The Village demolished by City Council on 2-0-2 vote

The four-person City Council just before voting down The Village. KLH | Union

Note: Union readers are pointing out a legal opinion from the League of California Cities that seems to indicate that the 2-0-2 vote means that the Village was approved. See below. – Ed. 

Mad River Union

ARCATA CITY HALL – The proposed "The Village" 602-student housing project met its end at Wednesday morning's City Council meeting. On a vote of 2 in favor of a motion to proceed with consideration of the project, none against and two abstentions, the project failed to gain approval. Councilmembers Sofia Pereira and Paul Pitino voted in favor; Susan Ornelas and Brett Watson abstained. Councilmember Michael Winkler had recused himself due to a prior business relationship with the developer.

Rules for attendees. KLH | Union

The vote came after a two-hour meeting during which opponents – many of them members of the Arcata Citizens for Responsible Housing (ACRH) group which opposed The Village – voiced many of the same concerns that they have during Planning Commission and City Council meetings. These include the project's traffic impacts and negative consequences for adjacent neighborhoods.

"I'm happy with the outcome," said Erik Jules, ACRH co-director. "The councilmembers worked really hard and I'm grateful for their effort."

Doug Dawes, Humboldt State vice president for administration and finance, said the university will have to look at "other ways and means" to provide student housing. "We're just highly disappointed," Dawes said.

The unusual special Wednesday morning council session came after two previous meetings had been prevented from occurring due to protests. For this meeting, signs listing "precautionary measures" were posted facing out from City Hall's entrance and in towards the lobby. The signs cited Arcata Municipal Code sections regulating unlawful assembly and disturbing the peace. The signs listed items not allowed at council meetings, including amplifiers, signs, noisemakers, food and beverages and "other items deemed by city representatives as reasonably capable of disrupting or disturbing the meeting."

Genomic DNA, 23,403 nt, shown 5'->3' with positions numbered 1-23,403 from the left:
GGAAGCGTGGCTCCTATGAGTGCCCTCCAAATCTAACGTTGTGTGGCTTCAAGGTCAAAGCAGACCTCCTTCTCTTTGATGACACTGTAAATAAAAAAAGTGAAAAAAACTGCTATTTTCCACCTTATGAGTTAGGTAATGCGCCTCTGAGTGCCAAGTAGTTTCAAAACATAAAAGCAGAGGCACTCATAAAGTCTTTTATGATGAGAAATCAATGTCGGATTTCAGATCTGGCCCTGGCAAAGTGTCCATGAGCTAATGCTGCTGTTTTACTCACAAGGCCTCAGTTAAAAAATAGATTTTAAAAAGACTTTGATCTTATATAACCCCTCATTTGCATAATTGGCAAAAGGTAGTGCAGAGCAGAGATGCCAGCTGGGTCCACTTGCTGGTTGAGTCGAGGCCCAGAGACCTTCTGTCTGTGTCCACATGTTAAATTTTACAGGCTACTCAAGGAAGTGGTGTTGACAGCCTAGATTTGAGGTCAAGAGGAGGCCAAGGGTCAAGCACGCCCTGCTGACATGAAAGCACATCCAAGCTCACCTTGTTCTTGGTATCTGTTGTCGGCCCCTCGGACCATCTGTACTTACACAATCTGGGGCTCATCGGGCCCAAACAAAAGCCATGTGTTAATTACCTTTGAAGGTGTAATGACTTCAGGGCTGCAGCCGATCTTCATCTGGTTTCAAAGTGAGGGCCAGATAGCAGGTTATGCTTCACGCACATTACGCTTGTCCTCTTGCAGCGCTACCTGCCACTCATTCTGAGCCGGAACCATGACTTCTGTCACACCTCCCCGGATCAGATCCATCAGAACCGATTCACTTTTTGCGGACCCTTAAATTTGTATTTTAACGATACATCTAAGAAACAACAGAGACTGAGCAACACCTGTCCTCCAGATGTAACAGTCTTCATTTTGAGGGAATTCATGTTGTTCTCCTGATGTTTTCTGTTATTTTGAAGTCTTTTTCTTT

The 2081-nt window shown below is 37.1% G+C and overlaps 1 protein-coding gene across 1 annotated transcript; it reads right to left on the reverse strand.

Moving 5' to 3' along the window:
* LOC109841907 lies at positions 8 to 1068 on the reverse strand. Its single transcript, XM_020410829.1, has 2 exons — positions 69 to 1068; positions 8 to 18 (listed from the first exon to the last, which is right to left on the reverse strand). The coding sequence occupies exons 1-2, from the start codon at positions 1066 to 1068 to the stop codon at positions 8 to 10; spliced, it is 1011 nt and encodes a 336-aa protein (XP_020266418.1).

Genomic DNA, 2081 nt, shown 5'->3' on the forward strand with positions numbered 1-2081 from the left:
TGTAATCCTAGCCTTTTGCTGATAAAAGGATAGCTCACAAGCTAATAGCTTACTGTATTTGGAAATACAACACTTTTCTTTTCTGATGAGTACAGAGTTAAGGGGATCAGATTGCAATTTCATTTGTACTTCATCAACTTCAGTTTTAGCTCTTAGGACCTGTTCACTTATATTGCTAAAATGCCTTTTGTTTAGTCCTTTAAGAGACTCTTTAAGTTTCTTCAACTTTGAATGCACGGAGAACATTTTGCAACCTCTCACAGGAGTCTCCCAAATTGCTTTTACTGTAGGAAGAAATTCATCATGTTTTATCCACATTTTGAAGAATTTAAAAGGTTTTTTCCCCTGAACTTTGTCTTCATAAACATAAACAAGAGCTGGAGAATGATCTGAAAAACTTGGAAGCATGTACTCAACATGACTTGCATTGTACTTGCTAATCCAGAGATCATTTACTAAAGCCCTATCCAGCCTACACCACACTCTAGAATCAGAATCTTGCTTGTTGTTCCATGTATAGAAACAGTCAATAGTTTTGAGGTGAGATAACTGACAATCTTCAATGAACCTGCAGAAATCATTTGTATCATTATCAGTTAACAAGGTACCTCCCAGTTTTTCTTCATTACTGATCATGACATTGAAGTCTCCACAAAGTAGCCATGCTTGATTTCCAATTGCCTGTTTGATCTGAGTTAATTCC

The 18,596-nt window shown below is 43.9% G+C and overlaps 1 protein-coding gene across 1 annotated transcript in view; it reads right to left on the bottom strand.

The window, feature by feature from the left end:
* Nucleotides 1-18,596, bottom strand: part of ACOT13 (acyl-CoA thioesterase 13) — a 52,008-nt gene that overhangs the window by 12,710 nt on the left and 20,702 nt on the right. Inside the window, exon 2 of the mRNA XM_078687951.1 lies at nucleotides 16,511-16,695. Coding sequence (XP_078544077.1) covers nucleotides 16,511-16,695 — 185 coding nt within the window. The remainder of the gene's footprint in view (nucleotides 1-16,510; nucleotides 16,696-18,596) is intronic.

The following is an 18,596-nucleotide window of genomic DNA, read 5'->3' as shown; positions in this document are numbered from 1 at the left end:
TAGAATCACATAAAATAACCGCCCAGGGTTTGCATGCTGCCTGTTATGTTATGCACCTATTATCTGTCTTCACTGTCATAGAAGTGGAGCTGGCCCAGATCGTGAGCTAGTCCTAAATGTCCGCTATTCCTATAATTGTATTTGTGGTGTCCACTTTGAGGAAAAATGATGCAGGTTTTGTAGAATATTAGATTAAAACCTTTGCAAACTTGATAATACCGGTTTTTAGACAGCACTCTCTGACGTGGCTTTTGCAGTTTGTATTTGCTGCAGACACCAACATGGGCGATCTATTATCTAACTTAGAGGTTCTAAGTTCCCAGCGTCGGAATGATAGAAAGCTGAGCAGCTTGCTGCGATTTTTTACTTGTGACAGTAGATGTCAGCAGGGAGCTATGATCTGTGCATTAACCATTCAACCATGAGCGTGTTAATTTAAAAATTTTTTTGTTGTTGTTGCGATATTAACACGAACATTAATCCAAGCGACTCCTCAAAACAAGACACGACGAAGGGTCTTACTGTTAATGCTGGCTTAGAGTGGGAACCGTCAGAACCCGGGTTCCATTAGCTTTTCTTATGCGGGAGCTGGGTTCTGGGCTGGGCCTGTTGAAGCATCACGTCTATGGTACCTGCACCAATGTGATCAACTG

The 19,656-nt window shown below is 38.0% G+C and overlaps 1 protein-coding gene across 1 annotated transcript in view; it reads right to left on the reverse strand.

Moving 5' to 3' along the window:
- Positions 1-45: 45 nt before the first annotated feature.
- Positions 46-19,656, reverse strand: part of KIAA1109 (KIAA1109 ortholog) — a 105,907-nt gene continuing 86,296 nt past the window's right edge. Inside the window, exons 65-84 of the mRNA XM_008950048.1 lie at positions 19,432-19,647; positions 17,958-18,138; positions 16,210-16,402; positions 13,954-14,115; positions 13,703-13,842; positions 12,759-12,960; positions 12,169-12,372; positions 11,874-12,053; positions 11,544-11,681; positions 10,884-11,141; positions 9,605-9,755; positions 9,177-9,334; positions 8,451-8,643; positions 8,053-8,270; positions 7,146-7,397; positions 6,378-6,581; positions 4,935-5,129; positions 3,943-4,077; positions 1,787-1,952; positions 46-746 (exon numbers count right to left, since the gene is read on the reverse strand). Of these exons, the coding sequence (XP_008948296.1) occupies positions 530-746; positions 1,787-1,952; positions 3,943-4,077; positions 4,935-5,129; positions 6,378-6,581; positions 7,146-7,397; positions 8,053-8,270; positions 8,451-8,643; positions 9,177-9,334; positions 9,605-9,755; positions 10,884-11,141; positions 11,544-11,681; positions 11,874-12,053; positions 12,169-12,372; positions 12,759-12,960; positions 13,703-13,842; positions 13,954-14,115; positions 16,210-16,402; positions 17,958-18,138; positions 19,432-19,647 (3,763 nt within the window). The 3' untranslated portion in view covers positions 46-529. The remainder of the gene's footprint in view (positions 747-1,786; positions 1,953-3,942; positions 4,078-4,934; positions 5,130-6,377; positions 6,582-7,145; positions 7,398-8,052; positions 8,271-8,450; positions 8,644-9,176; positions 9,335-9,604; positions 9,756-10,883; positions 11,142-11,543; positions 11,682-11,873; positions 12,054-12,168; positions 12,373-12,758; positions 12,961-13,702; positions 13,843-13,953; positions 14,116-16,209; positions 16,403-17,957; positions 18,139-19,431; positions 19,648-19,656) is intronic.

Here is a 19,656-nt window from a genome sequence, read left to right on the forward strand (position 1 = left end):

Arcata Police and Arcata Fire officers were on hand to ensure compliance with Council Chamber's occupancy load, which was posted as 56 persons. Officers stood by inside the chamber in case of disruption, but that didn't occur and after an hour or so, the officers left.


Alert Union readers are citing the following 2006 legal opinion from the League of California Cities (emphasis ours):

""[S]uppose you have a five-member council and four members attend the meeting with one councilmember absent. If two members abstain for some reason other than conflict of interest, the motion passes. (A quorum is present and a majority of the quorum votes in favor of the motion (2-0-2-1.) If, however, two members disqualify themselves because of conflict of interest, the motion fails (2-0-0-3).5 The motion fails because of lack of a quorum: the two disqualified members are not counted for purposes of the quorum. Therefore, there are only two members present who are legally qualified to take action, and the council cannot consider the matter until the absent member is present to constitute a quorum of three.""

If applicable to this morning's vote, that would mean The Village was approved.

Mayor Sofia  Pereira said she is consulting with city staff to gain clarity on the matter.


Update 2

Frank Whitlatch, associate VP for Marketing & Communications at HSU, offered the following statement:

“Obviously we’re very disappointed in today’s vote by the Arcata City Council. We believe the Village Project would have provided the safe and affordable housing that our students need. We worked closely with the developer and with the City to make changes and improvements to this project, and it had the potential to both serve students and meet the needs of neighbors and the city as a whole.”

“Looking ahead, we’ll need to be creative and pursue a variety of other options. Our priority is our students, and they face a serious challenge finding suitable housing. This is impacting their educational experience and having a negative effect on our overall enrollment.”


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